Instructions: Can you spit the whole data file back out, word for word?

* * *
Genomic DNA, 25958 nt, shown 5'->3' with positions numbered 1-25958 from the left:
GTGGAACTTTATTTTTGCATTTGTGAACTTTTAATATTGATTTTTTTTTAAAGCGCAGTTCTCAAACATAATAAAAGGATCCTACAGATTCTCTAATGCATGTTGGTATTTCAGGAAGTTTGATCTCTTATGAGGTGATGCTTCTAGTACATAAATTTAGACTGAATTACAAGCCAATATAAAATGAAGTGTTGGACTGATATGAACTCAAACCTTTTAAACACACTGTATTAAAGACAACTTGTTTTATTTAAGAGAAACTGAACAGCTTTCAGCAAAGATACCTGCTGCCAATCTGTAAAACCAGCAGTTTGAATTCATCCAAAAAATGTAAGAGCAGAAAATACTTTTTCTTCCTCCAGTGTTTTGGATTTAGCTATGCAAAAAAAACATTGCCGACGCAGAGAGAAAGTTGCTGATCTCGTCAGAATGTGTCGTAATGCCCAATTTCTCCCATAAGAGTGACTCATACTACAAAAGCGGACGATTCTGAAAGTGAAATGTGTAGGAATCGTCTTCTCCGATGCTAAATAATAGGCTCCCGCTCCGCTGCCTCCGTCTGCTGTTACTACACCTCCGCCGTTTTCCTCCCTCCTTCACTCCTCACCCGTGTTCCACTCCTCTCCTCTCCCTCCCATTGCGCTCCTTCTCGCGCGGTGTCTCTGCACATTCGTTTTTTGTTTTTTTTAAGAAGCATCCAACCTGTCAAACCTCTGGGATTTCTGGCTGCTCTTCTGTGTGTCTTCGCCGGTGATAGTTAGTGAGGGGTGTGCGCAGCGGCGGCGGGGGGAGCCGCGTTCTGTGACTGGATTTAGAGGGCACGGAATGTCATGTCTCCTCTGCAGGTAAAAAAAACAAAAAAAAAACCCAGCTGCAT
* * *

Genomic DNA, 25958 nt, shown 5'->3' with positions numbered 1-25958 from the left:
GTGGAACTTTATTTTTGCATTTGTGAACTTTTAATATTGATTTTTTTTTAAAGCGCAGTTCTCAAACATAATAAAAGGATCCTACAGATTCTCTAATGCATGTTGGTATTTCAGGAAGTTTGATCTCTTATGAGGTGATGCTTCTAGTACATAAATTTAGACTGAATTACAAGCCAATATAAAATGAAGTGTTGGACTGATATGAACTCAAACCTTTTAAACACACTGTATTAAAGACAACTTGTTTTATTTAAGAGAAACTGAACAGCTTTCAGCAAAGATACCTGCTGCCAATCTGTAAAACCAGCAGTTTGAATTCATCCAAAAAATGTAAGAGCAGAAAATACTTTTTCTTCCTCCAGTGTTTTGGATTTAGCTATGCAAAAAAAACATTGCCGACGCAGAGAGAAAGTTGCTGATCTCGTCAGAATGTGTCGTAATGCCCAATTTCTCCCATAAGAGTGACTCATACTACAAAAGCGGACGATTCTGAAAGTGAAATGTGTAGGAATCGTCTTCTCCGATGCTAAATAATAGGCTCCCGCTCCGCTGCCTCCGTCTGCTGTTACTACACCTCCGCCGTTTTCCTCCCTCCTTCACTCCTCACCCGTGTTCCACTCCTCTCCTCTCCCTCCCATTGCGCTCCTTCTCGCGCGGTGTCTCTGCACATTCGTTTTTTGTTTTTTTTAAGAAGCATCCAACCTGTCAAACCTCTGGGATTTCTGGCTGCTCTTCTGTGTGTCTTCGCCGGTGATAGTTAGTGAGGGGTGTGCGCAGCGGCGGCGGGGGGAGCCGCGTTCTGTGACTGGATTTAGAGGGCACGGAATGTCATGTCTCCTCTGCAGGTAAAAAAAACAAAAAAAAAACCCAGCTGCAT